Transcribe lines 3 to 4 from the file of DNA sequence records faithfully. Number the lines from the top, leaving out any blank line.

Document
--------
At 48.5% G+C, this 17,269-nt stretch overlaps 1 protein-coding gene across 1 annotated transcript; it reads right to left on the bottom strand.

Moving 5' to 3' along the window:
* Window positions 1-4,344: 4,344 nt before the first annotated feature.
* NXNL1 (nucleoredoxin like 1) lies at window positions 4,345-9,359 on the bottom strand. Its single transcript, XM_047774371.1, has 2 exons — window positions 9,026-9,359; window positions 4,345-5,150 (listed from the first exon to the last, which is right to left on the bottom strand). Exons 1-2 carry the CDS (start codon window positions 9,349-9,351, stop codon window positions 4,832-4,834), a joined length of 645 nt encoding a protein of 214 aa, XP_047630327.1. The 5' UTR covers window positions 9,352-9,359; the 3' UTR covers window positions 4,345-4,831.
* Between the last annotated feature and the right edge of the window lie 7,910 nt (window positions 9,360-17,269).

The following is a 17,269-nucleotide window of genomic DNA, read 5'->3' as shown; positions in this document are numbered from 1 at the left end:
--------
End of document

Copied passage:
* Window positions 1-4,344: 4,344 nt before the first annotated feature.
* NXNL1 (nucleoredoxin like 1) lies at window positions 4,345-9,359 on the bottom strand. Its single transcript, XM_047774371.1, has 2 exons — window positions 9,026-9,359; window positions 4,345-5,150 (listed from the first exon to the last, which is right to left on the bottom strand). Exons 1-2 carry the CDS (start codon window positions 9,349-9,351, stop codon window positions 4,832-4,834), a joined length of 645 nt encoding a protein of 214 aa, XP_047630327.1. The 5' UTR covers window positions 9,352-9,359; the 3' UTR covers window positions 4,345-4,831.